Baseball Coaching Questions & Answers

When Should Pitcher Start with Breaking Pitches? September 03 2018, 0 Comments

thoughts on breaking pitches,  when should players start opinions, age breaking pitches are appropriate, general thoughts on age and breaking pitches

Warm-Up Exercises Before Game Or Practice January 04 2018, 0 Comments

how do we get the boys ready to play or practice. Frame of mind, Before, drills, attitude, organization,

Tryouts and what to look for August 16 2017, 1 Comment

Parents, as your boy or girl gets better and  progresses into the sport of baseball and/or softball they're going to be faced with tryouts. Where a coach or set of coaches trying to determine  if he or she  can play on their team regardless of whether it's elite travel or just regular league many times were faced with the try out. If the tryouts are well-run you should be able to see comparisons between your player and the other players and how they can hit, run, throw, field, and at times how well they understand the game through situations.

 All tryouts try to create measurable's so that they can validate  their choices  both to themselves and the parents. Many times parents don't see, in fact most always, their child/player in the same light as the coaches that are doing the evaluation. By measurable's we  mean something that the player can do that we can physically and mathematically major. 

Typically these are: running speed  how fast over  the distance from home plate to second base,  arm speed how fast does he throw the ball from the pitcher's mound and from the shortstop position to first base -- this is measured with radar almost always. On the batting aspects New technology  is allowing  for a measurable on the bat speed, bat angle, exit speed of the ball off the bat all these things are done  using a machine or a batting T so that little or no difference between one boy/girl to the other.. Something we always try to avoid is the human element in a tryout,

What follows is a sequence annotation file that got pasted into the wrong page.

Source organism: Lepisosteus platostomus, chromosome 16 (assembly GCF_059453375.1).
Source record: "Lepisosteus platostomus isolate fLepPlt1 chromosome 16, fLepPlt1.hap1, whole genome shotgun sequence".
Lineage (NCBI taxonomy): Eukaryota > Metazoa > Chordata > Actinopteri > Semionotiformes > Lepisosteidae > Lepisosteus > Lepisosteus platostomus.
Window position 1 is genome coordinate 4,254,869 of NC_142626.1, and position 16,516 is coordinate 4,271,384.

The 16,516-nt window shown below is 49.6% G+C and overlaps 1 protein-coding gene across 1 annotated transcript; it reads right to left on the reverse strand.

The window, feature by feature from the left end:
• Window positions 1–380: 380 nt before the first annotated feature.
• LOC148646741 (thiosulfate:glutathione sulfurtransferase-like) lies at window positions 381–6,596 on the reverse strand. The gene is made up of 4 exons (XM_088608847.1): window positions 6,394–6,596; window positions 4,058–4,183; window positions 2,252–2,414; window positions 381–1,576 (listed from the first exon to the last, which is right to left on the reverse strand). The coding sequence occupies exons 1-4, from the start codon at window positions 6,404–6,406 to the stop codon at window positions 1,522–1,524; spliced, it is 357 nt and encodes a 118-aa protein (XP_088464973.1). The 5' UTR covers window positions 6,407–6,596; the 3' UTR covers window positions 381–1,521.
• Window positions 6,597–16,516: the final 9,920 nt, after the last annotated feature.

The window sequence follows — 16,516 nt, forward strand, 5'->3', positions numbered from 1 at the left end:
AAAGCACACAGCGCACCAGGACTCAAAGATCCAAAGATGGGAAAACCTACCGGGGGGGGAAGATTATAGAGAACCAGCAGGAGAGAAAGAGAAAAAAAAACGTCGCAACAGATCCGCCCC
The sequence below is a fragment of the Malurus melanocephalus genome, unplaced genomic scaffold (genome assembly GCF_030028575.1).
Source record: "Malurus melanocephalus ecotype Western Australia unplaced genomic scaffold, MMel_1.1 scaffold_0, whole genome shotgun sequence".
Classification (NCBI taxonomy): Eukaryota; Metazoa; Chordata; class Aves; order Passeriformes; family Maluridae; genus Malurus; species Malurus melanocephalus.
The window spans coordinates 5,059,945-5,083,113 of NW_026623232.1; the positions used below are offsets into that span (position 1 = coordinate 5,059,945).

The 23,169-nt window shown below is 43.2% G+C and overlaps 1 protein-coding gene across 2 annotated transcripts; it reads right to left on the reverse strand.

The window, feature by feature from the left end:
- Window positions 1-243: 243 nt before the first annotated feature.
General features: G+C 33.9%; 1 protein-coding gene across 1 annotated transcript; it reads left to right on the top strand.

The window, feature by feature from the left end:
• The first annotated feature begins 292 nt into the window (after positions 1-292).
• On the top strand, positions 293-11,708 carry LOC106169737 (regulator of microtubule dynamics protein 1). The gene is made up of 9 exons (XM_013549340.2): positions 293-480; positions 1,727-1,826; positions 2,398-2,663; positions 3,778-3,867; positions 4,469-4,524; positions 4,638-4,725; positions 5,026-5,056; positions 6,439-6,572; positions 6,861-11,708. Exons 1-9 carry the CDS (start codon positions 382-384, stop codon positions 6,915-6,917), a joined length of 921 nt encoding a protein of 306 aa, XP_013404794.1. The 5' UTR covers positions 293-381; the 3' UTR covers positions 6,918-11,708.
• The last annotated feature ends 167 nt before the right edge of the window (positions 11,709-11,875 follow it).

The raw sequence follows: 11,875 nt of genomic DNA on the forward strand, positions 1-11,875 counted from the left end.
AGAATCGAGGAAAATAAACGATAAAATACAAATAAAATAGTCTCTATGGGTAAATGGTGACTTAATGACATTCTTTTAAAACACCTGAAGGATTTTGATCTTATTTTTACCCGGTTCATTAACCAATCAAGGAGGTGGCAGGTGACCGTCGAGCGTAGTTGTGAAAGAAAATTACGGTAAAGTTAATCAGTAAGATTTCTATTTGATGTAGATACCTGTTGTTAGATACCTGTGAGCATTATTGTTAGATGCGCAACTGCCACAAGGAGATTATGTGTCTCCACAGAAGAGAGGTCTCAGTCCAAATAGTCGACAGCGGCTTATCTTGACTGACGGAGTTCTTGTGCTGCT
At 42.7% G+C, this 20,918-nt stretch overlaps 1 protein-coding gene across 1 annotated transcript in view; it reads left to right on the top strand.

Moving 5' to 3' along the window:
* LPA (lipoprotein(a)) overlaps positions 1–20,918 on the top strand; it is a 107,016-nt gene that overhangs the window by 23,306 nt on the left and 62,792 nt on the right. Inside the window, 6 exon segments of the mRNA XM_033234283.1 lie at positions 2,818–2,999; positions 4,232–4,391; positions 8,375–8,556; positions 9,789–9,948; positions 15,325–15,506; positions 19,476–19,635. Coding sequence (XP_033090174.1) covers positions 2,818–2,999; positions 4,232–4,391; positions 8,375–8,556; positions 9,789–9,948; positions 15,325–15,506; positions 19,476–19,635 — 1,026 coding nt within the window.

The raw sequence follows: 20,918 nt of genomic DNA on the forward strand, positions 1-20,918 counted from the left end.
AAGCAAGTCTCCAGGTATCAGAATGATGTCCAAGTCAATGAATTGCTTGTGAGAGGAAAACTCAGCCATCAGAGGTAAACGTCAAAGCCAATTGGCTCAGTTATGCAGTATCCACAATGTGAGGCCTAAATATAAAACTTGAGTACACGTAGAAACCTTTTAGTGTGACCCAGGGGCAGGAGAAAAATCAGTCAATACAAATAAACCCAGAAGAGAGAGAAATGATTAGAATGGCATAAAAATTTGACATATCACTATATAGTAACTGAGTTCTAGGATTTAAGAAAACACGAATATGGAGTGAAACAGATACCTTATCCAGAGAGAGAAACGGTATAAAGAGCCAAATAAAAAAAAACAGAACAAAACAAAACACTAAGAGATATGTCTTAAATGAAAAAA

you should note as a parent or try out administrator  that there needs to be opinion place for somebody that knows the game and knows  athletes to be able to comment on  athletic ability, quickness, correctness of throwing motion, correctness of hitting technique,,  awareness of the  situations  when placed into the field  or at the bat and a situation is simulated.

But that human element does enter into when we  determine  if the player has a good attitude, hustle, pays attention, will be a good team player and  that the parents and the player understood what they're trying out for  and most the time with the costs going to be both in time and in money.

All these are things that you as a parent and as a coach trying out need to consider, this article is a long ways from inclusive but I would hope it gives you some thoughts of what you're going to  be faced with or what you have to do in tryouts.

Coach Arnald Swift


Practice and Baserunning June 18 2017, 0 Comments

Baseball tip Some Coaches Notes On Baserunning

I wish I knew why so little time is spent on baserunning in practice.
Maybe there’s just so much to do coaches are less comfortable with their knowledge, and as I said, I don’t know.
But what if it were true that you could actually steal a few extra victories in a season? Would you feel it was important enough to rethink it? I hope, yes. But where would you start...and how would you implement it?
Some quick thoughts:
Decide how much time you would dedicate, then DO IT. Now they can get better, quicker and it becomes a habit for the entire team.,Explain to the team about a new weapon they will be using:  baserunning! Let players know that all players can help, not just Johnny Fast-Guy. Be prepared for your 2nd practice drills to go 20-30% better than the 1st! Be prepared to get excited (as will your players) as this happens.
Make it a part of your practice routine. You’ll even come up with more ideas that I PROMISE you’ll “get” as your interest peaks!.

Thoughts on each base:
2nd Base
Second base is called scoring position for a reason.
It takes one hit to score most runners from here...and has the added bonus of eliminating the force or double play and pressures the defense and your opposing coaches further.

 3rd Base
There are 9 different ways to score from 3rd base! Can you name them?
Wow! You just have to attack this base and get yourself there. It puts so much pressure on opposing coaches, pitchers, catchers and infielders that you could steal an extra game or three over the course of a season!




Unhappy Parent May 01 2017, 0 Comments